How to deal with backup when you switch to hyperconverged infrastructure

Vendors of hyperconverged infrastructure provide options for making it easier to backup data on-site, in the cloud or both, but which is best?

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Companies migrating to hyperconverged infrastructure (HCI) systems are usually doing so to simplify their virtualization environment. Since backup is one of the most complicated parts of virtualization, they are often looking to simplify it as well via their migration to HCI.

Other customers have chosen to use HCI to simplify their hardware complexity, while using a traditional backup approach for operational and disaster recovery. Here’s a look at cover both scenarios.

Different types of HCI

Sometimes an HCI system is a collection of hardware on which you run your favorite hypervisor. This is the most common type of HCI vendor and includes products like Nutanix, Simplivity, Datrium and VxRail. 

Each HCI vendor offers a hardware configuration using components supported by the virtualization vendors it wishes to support. Since the system comes pre-built you can be assured that all the hardware components will work together and will work with any supported hypervisors. Any incompatibilities between the various components will be handled by the HCI vendor.

Some HCI vendors also offer their own hypervisors. The best example of this would be Nutanix with their Acropolis hypervisor. Typically such a hypervisor will offer tighter integration with the HCI hardware and integrated data-protection features. Often, the built-in hypervisor is also less expensive than traditional hypervisors, especially if you take advantage of the native data-protection features.

The final type of HCI vendor supports neither VMware nor Hyper-V, nor do they use their own hypervisor. Scale Computing uses the KVM hypervisor, which is open source. Like Nutanix, they do this to reduce their customers’ TCO while offering much of the same functionality that VMware offers. In addition, they also offer integrated data protection.

Integrated data protection

All three types of HCI vendors mentioned above offer integrated data protection. These companies recognize that backup and recovery of traditional servers is complicated enough; virtual servers can be even worse due to the scarcity of I/O resources. So one of the problems that HCI vendors attempt to solve for their customers is the simplification of backup and recovery.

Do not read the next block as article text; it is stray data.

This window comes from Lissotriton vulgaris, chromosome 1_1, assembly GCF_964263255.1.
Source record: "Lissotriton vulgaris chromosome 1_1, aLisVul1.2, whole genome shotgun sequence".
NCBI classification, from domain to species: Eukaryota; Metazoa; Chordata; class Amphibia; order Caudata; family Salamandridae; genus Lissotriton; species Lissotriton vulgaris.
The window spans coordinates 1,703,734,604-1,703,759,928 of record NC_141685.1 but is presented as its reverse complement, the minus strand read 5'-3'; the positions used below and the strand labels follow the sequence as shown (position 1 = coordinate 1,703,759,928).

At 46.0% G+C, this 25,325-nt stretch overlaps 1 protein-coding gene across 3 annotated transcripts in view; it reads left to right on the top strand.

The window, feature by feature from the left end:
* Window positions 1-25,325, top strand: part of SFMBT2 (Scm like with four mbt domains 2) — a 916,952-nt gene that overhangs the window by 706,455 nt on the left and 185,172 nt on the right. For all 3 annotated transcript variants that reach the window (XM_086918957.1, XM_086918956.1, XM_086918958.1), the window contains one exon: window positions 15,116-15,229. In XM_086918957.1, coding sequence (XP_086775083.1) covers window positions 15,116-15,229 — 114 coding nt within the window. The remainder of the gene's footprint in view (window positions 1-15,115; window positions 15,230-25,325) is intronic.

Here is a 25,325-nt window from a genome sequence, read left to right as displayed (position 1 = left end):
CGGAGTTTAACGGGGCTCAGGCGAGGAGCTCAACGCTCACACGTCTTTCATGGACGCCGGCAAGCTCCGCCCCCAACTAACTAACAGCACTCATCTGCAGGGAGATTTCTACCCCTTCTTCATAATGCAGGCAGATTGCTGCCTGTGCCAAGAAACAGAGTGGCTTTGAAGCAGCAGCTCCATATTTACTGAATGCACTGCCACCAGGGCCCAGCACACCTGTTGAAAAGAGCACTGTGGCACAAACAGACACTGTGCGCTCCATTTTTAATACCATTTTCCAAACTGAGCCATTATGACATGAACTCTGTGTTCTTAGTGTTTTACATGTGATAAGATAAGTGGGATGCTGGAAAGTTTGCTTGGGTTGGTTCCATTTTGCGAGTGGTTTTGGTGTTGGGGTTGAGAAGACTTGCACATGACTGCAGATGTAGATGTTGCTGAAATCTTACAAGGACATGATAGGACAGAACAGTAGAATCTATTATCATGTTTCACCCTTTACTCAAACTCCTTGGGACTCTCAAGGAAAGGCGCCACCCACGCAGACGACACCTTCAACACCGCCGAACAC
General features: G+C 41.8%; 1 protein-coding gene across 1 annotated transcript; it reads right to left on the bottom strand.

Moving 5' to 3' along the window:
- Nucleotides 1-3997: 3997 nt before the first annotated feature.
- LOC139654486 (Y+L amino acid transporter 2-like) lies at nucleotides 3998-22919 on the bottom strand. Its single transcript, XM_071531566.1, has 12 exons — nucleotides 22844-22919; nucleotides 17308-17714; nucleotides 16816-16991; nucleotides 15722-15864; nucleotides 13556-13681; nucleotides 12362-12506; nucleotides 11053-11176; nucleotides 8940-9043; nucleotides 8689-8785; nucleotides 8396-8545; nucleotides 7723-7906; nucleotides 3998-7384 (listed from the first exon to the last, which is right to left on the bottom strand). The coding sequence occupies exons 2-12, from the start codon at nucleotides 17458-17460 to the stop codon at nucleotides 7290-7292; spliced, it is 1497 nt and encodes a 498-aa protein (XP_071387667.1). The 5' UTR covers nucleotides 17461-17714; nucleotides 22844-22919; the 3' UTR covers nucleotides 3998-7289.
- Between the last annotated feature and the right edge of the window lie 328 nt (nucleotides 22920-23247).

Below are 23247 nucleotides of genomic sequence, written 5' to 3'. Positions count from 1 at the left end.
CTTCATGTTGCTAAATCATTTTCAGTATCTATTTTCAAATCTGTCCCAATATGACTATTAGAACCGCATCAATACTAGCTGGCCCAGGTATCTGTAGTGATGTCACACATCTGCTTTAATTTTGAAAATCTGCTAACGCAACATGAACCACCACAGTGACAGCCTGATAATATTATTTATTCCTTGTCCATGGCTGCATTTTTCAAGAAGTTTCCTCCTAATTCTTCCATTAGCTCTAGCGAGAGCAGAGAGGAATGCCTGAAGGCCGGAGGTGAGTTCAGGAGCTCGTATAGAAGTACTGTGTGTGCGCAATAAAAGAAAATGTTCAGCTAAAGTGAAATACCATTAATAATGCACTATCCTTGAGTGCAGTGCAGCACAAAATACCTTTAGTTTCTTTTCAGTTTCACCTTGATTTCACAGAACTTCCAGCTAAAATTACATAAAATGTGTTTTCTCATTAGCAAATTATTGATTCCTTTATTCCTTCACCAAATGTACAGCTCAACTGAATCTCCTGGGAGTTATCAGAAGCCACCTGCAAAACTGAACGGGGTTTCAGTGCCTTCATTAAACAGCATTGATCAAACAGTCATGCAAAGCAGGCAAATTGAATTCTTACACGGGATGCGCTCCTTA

Traditionally, this is done is through the use of snapshots in the HCI product. The snapshots are done at the storage level, with some type of integration into the hypervisor so that the correct thing happens in the operating system when an HCI snapshot is taken.

For example, most hypervisors integrate with the Windows Volume Shadow Service (VSS). When it's time for an HCI snapshot, the hypervisor first tells each VM to create a VSS snapshot. This creates an application-consistent view of the operating system to the hypervisor or HCI data protection system that will then take a snapshot of that snapshot. Once the hypervisor or HCI snapshot has been created, it can release the VSS snapshot.

The entire snapshot-creation process may take only a few seconds from end to end, since it isn’t moving much data, but it is important to understand that at this point it is only a virtual copy of the data. The snapshot needs to be replicated to another system in order to be an actual backup, and all HCIs vendors do just that. Once the bytes specific to that snapshot have been replicated to another system, you have a complete backup of the latest version of all VMs in the snapshot.

Some customers replicate their secondary copy to another HCI system inside their data center, and others send it to the cloud. Customers who store their secondary copy on a local HCI system may also replicate that copy to the cloud. That way they have an onsite and an offsite copy of all systems.

Some HCI vendors with integrated data protection can then replicate the VM's into the cloud and spin them up for DR purposes. If they are able to do that, customers have a local recovery option and a cloud recovery option without spending any money with a third-party data-protection system.

Integrated data protection is not new

The most well-known vendor that started saying that data stored on their systems didn't need to be backed up in the traditional way is NetApp. (Many other storage vendors have since followed NetApp’s example, but they were clearly the early leaders in this space.)

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